This is one of the oldest tricks in the book. Recipients receive an email from an individual asking for help to transfer millions of euros, pounds or dollars. The story depicts a wealthy individual whose funds are inaccessible due to complex legal issues such as civil war, government restrictions, and so on. Typically posing as a high-ranking official, they offer large sums of money to anyone who can assist them. Luckily, this kind of scam is quite predictable, and should be fairly easy to spot.
The key takeaway here is to be wary of malicious individuals attempting to steal your money.
“Get rich quick” schemes
“Get rich quick” schemes are abundant online and they usually promote high-paying, low-effort job offers. Criminals advertise fake job listings, looking to hook anyone who is desperately seeking work. In the hopes of starting a new, well-paid role, victims will hand over their personal information, only to have money or their identity stolen.
Whilst these scams were probably more obvious in the past (“click here to get paid €1,000 per day, working from home, with no experience!”), criminals are becoming more sophisticated. For example, LinkedIn has been targeted by criminals messaging people with fake job proposals. Blended with genuine recruitment opportunities, these offers may appear convincing to the untrained eye and are highly effective at drawing people in.
3. How to avoid online scams
As younger generations have been born and raised with the internet, you’d be forgiven for thinking online safety is second nature to them. Surprisingly, a report by the Federal Trade Commission (FTC) found that millennials are more likely to lose money to online scams compared to those over 40. With that in mind, what are the best ways to avoid online scams? Here are a few tips:
- Familiarize yourself with techniques commonly used by criminals. It’s almost impossible for them to trick someone who knows what game they’re playing.
- Do your research on people or organizations who contact you. Whether it’s a potential mate on a dating site, a recruiter on LinkedIn, or a charity representative asking for donations, it’s important to question their motives.
- Always keep your personal information secure. You should be extremely cautious anytime someone asks for payment details, or your personal information.
- Be careful when shopping online. Research the website if it’s unfamiliar and make sure the payment service is secure (for example, look for the padlock symbol in the URL bar). Where auction listings are concerned, look at each user’s registration date and previous sales or purchases. Additionally, using an online bank with extra security can add that much needed layer of protection.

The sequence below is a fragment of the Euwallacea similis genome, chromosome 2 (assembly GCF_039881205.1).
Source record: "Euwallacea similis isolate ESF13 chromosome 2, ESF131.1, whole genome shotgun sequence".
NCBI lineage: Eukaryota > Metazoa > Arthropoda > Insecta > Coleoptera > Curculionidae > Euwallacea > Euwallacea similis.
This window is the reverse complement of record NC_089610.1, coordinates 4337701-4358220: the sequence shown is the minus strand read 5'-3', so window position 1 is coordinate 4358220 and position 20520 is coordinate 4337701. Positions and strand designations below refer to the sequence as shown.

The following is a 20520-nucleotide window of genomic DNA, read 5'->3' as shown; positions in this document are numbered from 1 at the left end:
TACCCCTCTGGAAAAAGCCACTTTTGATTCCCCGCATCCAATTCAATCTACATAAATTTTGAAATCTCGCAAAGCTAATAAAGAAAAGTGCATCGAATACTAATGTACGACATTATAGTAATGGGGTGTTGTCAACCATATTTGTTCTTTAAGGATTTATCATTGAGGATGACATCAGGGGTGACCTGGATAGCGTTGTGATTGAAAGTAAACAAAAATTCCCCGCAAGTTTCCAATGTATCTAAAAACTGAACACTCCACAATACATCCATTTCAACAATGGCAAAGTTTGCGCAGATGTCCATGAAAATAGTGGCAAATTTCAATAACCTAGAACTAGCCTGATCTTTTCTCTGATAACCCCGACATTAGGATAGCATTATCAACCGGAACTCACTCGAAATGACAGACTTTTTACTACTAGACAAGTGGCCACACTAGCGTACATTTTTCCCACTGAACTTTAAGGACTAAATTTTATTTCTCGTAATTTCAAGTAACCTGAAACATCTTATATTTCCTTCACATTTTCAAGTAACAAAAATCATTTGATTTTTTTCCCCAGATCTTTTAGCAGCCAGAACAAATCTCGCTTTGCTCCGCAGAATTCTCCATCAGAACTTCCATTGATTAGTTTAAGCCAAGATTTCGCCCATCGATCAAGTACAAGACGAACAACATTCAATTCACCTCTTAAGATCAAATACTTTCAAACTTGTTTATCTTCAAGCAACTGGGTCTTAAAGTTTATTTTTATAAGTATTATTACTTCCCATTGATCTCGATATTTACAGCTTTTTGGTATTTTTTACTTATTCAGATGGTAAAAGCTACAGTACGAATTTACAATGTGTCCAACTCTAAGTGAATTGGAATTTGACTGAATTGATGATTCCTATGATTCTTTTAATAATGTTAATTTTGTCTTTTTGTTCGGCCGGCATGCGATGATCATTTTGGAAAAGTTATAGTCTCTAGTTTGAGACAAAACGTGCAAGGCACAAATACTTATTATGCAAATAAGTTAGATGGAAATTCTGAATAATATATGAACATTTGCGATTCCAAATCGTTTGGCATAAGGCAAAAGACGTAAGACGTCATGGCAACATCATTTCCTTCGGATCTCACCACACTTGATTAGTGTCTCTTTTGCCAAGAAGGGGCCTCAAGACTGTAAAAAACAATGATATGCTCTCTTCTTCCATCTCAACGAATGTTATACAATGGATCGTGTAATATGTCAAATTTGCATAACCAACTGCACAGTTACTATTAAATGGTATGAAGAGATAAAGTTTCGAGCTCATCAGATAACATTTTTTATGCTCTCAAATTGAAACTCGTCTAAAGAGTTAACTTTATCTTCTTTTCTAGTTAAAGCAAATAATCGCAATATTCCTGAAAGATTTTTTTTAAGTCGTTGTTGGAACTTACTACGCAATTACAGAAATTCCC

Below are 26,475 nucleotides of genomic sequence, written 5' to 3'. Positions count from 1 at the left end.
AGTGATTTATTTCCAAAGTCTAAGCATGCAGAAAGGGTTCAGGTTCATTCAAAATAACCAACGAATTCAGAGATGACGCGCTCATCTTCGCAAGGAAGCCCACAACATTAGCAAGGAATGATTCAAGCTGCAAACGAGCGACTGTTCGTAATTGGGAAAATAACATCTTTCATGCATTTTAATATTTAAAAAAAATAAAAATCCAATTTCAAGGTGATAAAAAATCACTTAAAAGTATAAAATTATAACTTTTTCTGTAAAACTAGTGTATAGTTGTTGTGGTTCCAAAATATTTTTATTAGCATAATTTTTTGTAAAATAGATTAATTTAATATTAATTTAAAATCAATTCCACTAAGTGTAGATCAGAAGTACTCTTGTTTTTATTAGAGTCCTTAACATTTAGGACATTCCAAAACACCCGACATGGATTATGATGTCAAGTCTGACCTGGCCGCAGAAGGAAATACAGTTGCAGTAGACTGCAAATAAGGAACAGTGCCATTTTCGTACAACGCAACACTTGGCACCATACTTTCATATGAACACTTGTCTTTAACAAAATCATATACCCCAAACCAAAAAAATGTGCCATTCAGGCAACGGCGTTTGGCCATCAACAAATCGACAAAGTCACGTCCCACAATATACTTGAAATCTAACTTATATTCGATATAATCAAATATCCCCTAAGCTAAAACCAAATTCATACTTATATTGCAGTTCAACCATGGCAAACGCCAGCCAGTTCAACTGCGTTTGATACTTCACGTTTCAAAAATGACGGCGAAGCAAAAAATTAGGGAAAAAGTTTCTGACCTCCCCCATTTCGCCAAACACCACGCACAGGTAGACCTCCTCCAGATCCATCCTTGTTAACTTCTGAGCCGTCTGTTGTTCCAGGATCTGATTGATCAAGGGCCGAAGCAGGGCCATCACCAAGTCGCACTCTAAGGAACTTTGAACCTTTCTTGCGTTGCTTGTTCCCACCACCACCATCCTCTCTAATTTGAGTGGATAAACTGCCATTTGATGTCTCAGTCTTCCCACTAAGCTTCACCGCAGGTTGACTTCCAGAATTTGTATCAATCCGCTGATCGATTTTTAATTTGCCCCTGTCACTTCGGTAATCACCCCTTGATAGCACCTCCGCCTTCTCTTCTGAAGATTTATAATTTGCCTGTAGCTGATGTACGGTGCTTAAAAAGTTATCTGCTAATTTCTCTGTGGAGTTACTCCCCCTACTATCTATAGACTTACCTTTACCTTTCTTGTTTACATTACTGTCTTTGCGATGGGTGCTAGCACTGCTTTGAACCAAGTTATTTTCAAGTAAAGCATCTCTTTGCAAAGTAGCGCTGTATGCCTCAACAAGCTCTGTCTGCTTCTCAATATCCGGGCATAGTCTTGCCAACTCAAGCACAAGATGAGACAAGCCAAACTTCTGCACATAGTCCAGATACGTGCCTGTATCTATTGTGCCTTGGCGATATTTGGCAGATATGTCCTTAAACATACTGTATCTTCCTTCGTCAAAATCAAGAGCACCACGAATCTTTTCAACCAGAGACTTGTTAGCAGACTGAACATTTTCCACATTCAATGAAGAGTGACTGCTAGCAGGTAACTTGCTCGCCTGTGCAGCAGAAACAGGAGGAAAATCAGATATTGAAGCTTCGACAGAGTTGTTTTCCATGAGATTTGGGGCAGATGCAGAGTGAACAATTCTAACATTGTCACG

- Check your social media privacy settings. You can become a target for criminals if your personal information is clearly visible online, so check your settings to restrict which information is shared publicly. .
- Be sceptical of deals and offers online. This includes job offers, discount codes, travel deals, free giveaways, or abnormally large discounts on expensive items.
4. How to report online scams
If you spot internet fraud, or you’re concerned you may have been a victim, it’s vital that you report it as soon as possible. Notifying the relevant authorities will hopefully lead to punitive action for those behind the scheme. If a genuine organization is impersonated in any way (for examples, a phishing email from PayPal), notify them directly—it’s in their best interest to investigate. In addition, contact the relevant fraud organization for your country.
Europol’s list of fraud reporting authorities:
- Germany: www.polizei.de
- UK: www.actionfraud.police.uk
- Spain: Policia Nacional or Guardia Civil
- Italy: https://www.commissariatodips.it
- France: https://www.internet-signalement.gouv.fr
Security at N26
At N26, we take your security very seriously. We trust this article has added an extra level of awareness and security to your online adventures. However, if you think your account security has been compromised, please reach out to our dedicated Customer Support team immediately—they will be happy to assist you.
The bank account that gives you more control
The Mobile Bank
Advertising message for promotional purposes. Please see the Terms & Conditions for more information.
Related postsThese might also interest you
Online banking has transformed our finances. Here's how to stay secure while managing your money.
Looking for reassurance that your money is protected? Deposit protection schemes secure the money in your bank account. Here’s how.
Protect yourself from fraud with this simple guide.